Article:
When the Bible says, “the life was the light of men” (1:4), it is referring to the hope (“light”) that Christ’s message of eternal (“life”) brings to people in darkness. Also, when we enter a relationship with God (“life”), we become aware of God’s holiness and righteousness (“light”). Life is the foundation for growth in the light (cf. I John 1:5-10).
1:5: John contrasts “the light” of God with “the darkness” of sinful humanity. The word “comprehend,”  can also mean “overtake.” The darkness of this world cannot overcome or extinguish the light of Jesus Christ. This contrast between light and darkness represents spiritual conflict. The light of Christ has and will overcome the darkness of sinful people.
“John did not view the world as a stage on which two equal and opposing forces engage in battle; he was not a philosophical dualist. He viewed Jesus as superior to the forces of darkness that sought to overcome Him but could not. This gives humankind hope. The forces of Light are stronger than the forces of Darkness. John was here anticipating the outcome of the story that he would tell, specifically, Calvary. Though darkness continues to prevail, the Light will overcome it.” 
“Because of the temptation of Satan, humankind has fallen into the darkness of sin (see Gen. 3). He has blinded the minds of people to keep them from seeing the glory of Christ (see 2 Cor. 4:4). But Jesus has come to bring illumination so that people can see things as they truly are. John’s Gospel shows us how Jesus was continually rejected; nevertheless, the darkness did not overcome His light (1:5). Though His enemies crucified Him, He was actually glorified in His death on the cross (see 13:31-32) and victorious in His resurrection, resulting in the provision of salvation for all people (see John 3:16; Rom. 5:18; 1 Tim. 2:6; Heb. 2:9; 1 John 2:2).” 
Remember, John is writing this gospel after the resurrection. He knows that Jesus Christ could not be overcome by the spiritual darkness of this world. He is the winner. The light shines (continually) in the darkness, and the darkness cannot overcome it. A single light penetrates fifty miles of darkness. Darkness cannot overcome light.
Christian author Max Lucado tells the story about a tribe of people who lived in a dark, cold cave: “The cave dwellers would huddle together and cry against the chill. Loud and long, they wailed. It was all they did. It was all they knew to do. The sounds in the cave were mournful, but the people didn’t know it, for they had never known life.
But then, one day, they heard a different voice. “I have heard your cries,” it announced. “I have felt your chill and seen your darkness. I have come to help.”
The cave people grew quiet. They had never heard this voice. Hope sounded strange to their ears. “How can we know you have come to help?”
“Trust me,” he answered. “I have what you need.”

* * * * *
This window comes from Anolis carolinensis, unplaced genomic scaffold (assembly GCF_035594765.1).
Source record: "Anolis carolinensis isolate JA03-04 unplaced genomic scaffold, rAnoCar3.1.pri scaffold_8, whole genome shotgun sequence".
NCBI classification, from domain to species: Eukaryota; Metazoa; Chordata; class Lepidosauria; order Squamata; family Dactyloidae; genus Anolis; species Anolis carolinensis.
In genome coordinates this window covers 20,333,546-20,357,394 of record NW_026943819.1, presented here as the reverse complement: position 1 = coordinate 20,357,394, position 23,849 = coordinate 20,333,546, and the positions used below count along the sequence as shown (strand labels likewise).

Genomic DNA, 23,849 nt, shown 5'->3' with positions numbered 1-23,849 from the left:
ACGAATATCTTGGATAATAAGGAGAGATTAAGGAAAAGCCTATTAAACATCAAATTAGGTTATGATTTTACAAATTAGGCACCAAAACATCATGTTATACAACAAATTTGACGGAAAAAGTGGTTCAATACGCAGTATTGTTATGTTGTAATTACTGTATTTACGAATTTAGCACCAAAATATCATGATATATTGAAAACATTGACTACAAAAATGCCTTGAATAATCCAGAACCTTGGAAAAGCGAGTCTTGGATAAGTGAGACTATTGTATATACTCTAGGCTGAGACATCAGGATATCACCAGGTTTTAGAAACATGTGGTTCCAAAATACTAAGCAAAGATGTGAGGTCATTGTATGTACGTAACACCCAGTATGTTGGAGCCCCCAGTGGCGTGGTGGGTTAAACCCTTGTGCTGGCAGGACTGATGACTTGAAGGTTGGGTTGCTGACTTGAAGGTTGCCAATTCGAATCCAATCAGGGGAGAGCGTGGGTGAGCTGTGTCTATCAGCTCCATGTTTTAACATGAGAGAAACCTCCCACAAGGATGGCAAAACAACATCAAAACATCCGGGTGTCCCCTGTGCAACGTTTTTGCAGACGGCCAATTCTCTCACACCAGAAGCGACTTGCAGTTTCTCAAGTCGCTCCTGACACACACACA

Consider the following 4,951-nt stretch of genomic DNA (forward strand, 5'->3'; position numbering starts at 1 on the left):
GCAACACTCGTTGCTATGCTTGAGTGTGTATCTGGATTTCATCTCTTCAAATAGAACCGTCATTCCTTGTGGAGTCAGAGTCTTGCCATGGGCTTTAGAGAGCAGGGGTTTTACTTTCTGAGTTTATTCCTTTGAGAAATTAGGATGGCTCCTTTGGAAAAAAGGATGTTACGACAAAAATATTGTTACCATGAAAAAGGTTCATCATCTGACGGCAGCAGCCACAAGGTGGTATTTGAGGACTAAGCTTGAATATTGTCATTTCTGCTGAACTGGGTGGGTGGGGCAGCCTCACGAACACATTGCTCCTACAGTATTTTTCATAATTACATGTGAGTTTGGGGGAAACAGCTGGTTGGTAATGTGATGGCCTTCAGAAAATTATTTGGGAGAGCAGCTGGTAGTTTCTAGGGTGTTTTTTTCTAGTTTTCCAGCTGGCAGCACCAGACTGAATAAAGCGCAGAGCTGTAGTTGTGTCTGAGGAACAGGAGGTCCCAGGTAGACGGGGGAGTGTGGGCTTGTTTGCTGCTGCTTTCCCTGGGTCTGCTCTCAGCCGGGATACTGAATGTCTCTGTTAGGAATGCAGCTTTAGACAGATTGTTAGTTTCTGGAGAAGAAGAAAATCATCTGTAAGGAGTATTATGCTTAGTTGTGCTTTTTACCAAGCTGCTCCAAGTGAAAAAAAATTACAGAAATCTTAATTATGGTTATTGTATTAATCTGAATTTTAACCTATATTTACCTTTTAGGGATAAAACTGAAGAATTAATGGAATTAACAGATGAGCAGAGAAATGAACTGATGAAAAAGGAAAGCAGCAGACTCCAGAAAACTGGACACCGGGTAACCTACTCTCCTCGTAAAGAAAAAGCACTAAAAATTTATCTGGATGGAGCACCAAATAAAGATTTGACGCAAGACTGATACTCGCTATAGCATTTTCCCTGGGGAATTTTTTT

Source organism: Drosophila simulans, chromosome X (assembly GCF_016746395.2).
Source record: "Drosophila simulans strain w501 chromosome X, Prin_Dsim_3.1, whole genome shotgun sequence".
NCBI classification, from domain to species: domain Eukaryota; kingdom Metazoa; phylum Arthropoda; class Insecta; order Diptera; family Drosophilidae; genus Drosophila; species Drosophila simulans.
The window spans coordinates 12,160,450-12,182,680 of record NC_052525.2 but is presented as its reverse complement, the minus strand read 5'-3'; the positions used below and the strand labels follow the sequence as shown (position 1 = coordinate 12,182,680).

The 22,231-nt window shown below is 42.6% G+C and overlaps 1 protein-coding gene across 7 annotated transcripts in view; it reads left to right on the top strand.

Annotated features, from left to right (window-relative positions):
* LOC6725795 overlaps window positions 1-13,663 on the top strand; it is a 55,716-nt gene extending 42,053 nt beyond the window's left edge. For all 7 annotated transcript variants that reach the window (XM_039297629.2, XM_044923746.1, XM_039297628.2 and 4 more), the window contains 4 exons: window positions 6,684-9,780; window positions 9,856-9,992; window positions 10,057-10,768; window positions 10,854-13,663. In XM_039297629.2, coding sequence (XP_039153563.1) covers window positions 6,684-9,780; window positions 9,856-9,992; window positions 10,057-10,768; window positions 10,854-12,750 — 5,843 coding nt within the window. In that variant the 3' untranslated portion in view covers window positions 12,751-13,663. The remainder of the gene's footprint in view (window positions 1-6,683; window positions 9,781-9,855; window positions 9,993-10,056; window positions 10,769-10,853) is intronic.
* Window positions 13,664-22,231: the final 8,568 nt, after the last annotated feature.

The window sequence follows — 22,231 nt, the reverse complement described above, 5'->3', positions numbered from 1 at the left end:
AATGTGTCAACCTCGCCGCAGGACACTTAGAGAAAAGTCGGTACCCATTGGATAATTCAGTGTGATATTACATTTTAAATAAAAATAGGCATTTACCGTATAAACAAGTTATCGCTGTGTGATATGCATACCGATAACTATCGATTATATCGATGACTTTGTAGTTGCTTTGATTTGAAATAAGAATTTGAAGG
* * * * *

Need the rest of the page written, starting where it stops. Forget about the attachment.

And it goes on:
The cave people peered through the darkness at the figure of the stranger. He was stacking something, then stooping and stacking more.
“What are you doing?” one cried, nervous.
The stranger didn’t answer.
“What are you making?” one shouted even louder.
Still no response.
“Tell us!” demanded a third.
The visitor stood and spoke in the direction of the voices. “I have what you need.” With that he turned to the pile at his feet and lit it. Wood ignited, flames erupted, and light filled the cavern.
The cave people turned away in fear. “Put it out!” they cried. “It hurts to see it.”
“Light always hurts before it helps,” he answered. “Step closer. The pain will soon pass.”
“Not I,” declared a voice.
“Nor I,” agreed a second.
“Only a fool would risk exposing his eyes to such light.”
The stranger stood next to the fire. “Would you prefer the darkness? Would you prefer the cold? Don’t consult your fears. Take a step of faith.”
For a long time, no one spoke. The people hovered in groups covering their eyes. The fire builder stood next to the fire. “It’s warm here,” he invited.
“He’s right,” one from behind him announced. “It’s warmer.” The stranger turned and saw a figure slowly stepping toward the fire. “I can open my eyes now,” she proclaimed. “I can see.”
“Come closer,” invited the fire builder.
She did. She stepped into the ring of light. “It’s so warm!” She extended her hands and sighed as her chill began to pass. “Come, everyone! Feel the warmth,” she invited.
“Silence, woman!” cried one of the cave dwellers. “Dare you lead us into your folly? Leave us and take your light with you.”
She turned to the stranger. “Why won’t they come?”
“They choose the chill, for though it’s cold, it’s what they know. They’d rather be cold than change.”
“And live in the dark?”
“And live in the dark.”
The now-warm woman stood silent. Looking first at the dark, then at the man.
“Will you leave the fire?” he asked.
She paused, then answered, “I cannot. I cannot bear the cold.” Then she spoke again. “But nor can I bear the thought of my people in darkness.”
“You don’t have to,” he responded, reaching into the fire and removing a stick. “Carry this to your people. Tell them the light is here, and the light is warm. Tell them the light is for all who desire it.”
And so, she took the small flame and stepped into the shadows.”
Why should I believe on Jesus? Because He is the only source of eternal life. He gives forgiveness instead of fear… grace instead of guilt… cleansing instead of condemnation… mercy instead of misery… life instead of death… hope instead of despair.
One thing we will be constantly reminded of in John’s gospel is that the message of Jesus demands a response: a response of belief or unbelief. Ninety-nine times in the Greek Majority Text John uses the word “believe.”  The biblical meaning of the word “believe” conveys absolute certainty. When studying the gospel of John, we discover that saving faith consists of three components: 
1. KNOWING THE GIFT OF GOD AND THE GIVER OF THAT GIFT. I cannot receive a gift until I know about that gift and the giver of that gift. This is why Jesus told the Samaritan woman, “If you knew the gift of God, and who it is who says to you, ‘Give Me a drink,’ you would have asked Him, and He would have given you living water” (John 4:10). Before she could ask for the gift of God from the Giver of that gift, she needed to know what the gift was and the identity of the Giver. What is it that the apostle John wants a lost person to know about the gift of God?